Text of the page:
But the City is claiming that the amendment would force them to put council, city managagers and department heads' email online literally in "real time" as they came in, and it just doesn't do that.

The phrase "real time" is only specifically used in requiring certain development information and officials' meeting calendars. For all other categories of information in the amendment, real time is only a goal, not a requirement. The complete sentence reads: "The City must, as expeditiously as possible and to the greatest extent practical, make all public information available online in real time and accessible to the public." The qualifiers as to what's "possible" and "practical" give council an enormous amount of wiggle room to not have to implement real time components when it's not possible or not practical. Remember, this is a charter amendment - the city implements the actual policies later through ordinance and can use all the leeway and discretion implied there.

 
At 7:39 AM, Blogger Gritsforbreakfast said...

One more thing, nobody said the amendment wouldnt' cost ANY money, just that the assumptions the city's estimate is based on are wildly out of whack. I don't deny at all the City would have to pay for a more extensive archiving system. But much of the staff costs the City envisioned for "real time" publishing of email were for people to vet every single email for privacy, HIPPA compliance, etc. before it goes online, and those costs clearly are unnecessary and fraudulently assigned. There's no reason to believe the city would get more open records requests than now under the amendment, and with more information publicly available they'll likely get far less.

 
At 10:27 AM, Blogger JS Hatcher said...

As to this archiving meaning "hours and hours of clerk time", how much do you think they spend now on all the other open records requests? How much less time will be spent with the majority of that information online?

 
At 10:31 AM, Anonymous Anonymous said...

"Would somebody tell me where that says email goes online?"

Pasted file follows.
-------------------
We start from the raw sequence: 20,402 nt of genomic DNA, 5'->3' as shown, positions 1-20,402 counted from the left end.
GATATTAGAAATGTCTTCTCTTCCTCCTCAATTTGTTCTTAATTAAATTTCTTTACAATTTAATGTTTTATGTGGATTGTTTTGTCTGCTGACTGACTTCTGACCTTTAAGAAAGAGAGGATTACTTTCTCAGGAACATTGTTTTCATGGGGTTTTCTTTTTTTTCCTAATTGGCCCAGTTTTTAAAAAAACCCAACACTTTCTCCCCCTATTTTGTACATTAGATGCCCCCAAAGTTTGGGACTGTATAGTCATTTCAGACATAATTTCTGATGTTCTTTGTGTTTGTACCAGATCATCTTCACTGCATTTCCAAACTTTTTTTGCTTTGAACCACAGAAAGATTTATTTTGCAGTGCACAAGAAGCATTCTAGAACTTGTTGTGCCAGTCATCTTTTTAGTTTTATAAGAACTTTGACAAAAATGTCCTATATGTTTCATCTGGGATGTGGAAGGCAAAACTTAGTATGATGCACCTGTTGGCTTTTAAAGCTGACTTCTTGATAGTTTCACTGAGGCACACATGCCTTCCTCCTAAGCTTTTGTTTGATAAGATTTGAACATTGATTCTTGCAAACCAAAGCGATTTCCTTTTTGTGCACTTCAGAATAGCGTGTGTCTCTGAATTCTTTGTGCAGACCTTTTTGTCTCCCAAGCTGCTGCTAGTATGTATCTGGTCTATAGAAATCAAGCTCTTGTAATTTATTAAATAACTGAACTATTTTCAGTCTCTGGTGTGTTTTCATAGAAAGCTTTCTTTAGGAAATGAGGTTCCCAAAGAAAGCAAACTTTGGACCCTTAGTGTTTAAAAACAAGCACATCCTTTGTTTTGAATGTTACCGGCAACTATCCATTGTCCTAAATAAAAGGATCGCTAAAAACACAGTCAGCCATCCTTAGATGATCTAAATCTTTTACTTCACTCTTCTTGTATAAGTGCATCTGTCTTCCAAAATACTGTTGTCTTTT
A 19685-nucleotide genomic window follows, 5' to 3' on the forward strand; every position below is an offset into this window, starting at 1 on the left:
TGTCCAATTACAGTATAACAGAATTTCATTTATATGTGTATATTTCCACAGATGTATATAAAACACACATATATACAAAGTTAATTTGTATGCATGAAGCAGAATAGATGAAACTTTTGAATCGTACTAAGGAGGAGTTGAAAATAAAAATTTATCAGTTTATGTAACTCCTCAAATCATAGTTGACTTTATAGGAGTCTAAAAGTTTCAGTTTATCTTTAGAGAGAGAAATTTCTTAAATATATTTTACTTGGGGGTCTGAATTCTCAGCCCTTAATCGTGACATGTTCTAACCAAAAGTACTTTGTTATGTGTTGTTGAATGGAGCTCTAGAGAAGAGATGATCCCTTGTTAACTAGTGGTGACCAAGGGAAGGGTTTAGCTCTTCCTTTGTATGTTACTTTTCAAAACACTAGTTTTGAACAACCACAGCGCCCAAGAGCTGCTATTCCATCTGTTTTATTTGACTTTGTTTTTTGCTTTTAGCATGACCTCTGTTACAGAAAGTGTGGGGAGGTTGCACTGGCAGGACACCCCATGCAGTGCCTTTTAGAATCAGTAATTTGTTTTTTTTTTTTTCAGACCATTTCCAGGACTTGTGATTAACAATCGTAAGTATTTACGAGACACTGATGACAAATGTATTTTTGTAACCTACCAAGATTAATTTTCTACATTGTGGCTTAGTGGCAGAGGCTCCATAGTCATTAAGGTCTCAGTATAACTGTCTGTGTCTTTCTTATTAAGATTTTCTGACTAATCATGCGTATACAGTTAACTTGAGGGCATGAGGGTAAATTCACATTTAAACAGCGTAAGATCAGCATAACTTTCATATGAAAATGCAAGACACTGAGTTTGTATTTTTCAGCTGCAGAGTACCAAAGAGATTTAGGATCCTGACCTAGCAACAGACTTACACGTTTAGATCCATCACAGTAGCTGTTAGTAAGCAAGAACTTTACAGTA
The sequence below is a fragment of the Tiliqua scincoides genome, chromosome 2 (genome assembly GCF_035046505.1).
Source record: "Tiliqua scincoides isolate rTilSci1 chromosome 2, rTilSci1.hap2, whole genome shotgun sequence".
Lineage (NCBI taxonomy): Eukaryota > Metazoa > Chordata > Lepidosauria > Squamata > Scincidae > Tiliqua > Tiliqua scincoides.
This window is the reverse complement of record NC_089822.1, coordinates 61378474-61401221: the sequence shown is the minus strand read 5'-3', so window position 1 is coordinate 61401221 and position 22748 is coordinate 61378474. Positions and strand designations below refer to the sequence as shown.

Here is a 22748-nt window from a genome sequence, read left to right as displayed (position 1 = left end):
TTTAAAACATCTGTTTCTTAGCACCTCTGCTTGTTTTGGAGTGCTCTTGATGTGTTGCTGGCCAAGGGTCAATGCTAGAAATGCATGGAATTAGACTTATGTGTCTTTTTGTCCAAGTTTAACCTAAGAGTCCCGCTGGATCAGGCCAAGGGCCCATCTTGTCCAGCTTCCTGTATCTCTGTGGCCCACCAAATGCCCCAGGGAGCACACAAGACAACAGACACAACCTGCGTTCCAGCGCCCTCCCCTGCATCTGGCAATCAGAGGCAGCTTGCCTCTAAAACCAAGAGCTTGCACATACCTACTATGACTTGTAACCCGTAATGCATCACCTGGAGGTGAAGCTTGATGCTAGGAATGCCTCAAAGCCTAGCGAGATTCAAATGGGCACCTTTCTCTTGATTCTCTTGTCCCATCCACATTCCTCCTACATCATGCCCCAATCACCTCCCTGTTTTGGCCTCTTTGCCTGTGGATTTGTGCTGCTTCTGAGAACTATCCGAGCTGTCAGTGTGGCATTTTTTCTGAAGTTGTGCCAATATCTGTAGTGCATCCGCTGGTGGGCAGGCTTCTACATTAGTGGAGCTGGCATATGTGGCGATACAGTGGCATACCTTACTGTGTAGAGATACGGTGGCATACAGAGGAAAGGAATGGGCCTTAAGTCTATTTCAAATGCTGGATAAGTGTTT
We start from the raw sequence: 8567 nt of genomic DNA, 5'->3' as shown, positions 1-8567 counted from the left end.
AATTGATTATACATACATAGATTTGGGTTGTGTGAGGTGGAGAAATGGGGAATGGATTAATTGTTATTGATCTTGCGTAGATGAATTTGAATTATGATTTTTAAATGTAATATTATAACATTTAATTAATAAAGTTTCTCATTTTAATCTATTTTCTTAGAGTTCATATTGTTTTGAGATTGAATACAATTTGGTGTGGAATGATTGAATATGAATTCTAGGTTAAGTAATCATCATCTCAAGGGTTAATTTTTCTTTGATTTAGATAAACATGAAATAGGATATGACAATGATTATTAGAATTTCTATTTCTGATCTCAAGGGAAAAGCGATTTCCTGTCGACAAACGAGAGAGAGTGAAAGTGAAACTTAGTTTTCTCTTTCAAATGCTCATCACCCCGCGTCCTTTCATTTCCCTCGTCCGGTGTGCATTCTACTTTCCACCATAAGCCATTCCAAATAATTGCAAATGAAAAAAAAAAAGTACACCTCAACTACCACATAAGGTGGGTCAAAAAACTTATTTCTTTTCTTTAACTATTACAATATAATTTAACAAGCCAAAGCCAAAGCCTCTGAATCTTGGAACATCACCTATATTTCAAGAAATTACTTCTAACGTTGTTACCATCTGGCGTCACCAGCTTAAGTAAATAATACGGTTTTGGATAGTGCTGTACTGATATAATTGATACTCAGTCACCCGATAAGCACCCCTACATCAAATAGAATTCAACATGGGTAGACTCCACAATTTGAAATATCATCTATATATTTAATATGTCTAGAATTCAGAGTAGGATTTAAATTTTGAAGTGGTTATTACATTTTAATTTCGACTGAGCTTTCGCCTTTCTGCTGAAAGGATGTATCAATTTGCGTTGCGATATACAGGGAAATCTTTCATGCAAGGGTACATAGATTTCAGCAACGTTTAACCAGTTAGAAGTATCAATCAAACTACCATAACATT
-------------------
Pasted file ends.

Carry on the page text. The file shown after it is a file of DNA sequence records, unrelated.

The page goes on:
Scott,
Here is the section you seem to be missing:

SECTION 3: Open Government Online. The City must, as expeditiously as possible and to the greatest extent practical, make all public information available online in real time and accessible to the public.

then "public information" is defined in a later section:

SECTION 4:  Public Information.
The term “public information” means information that is required to be produced under Texas Government Code § 552.021. Public information also includes the following categories that must be produced in response to a public information request:
...
(E)EMAILS RELATED TO CITY BUSINESS. Email or other written electronic communication to or from a public official concerning City business is public information, including communications to or from privately owned email accounts or computers.

This clearly requires e-mails to or from a city official to be posted on-line in real time. Yes, there is the caveat "as expeditiously as possible and to the greatest extent practical" but that's very different from what you claim, which is that they only must be archived.

This makes the claim not "ridiculous," "fiction" or "absurd" and most certainly not "patently false."

It seems there is much confusion of what this amendment does or does not do, even among the authors.

 
At 1:23 PM, Anonymous Anonymous said...

From my reading of the amendment, my understanding is exactly what Scott states. What's in the amendment with specificity should override any interpretations that can be gleaned elsewhere. While the structure of the amendment does lead to a logical argument that email *could* be put online in real time, that is an interpretation of the key clause ("expiditiously as possible... greatest extent practical") and not the specific section that deals with email. In a way, both of you are right but the moderator of both arguments is the word "practical." This gives the council the authority to place or not place "real time" email into the interpreted logical argument outside of the specific section required by the amendment.

In fact, I can see where city legal staff could bypass anything that's not specifically written into the amendment just because of the "practical" word (practical is entirely subjective and doesn't hold a concrete, legally-defining baseline that the amendment could hold against future situations). Legal staff could interpret the amendment to say that only what's in the amendment with specificity is legally binding and anything not stated (like real-time, online emails) could fall outside the scope of the legally-binding language and could be deferred to the city council for a practical definition. An "insert-interpretation-here" situation may never be defined as "practical" because the clause moves definition of the situation to the very members of government that the amendment seeks to hold accountable and their motivations. Only the council can define the "practicalness" of the situation and ulitmately, the overall effectiveness of the amendment. IANAL but I think even I could make that argument float in court.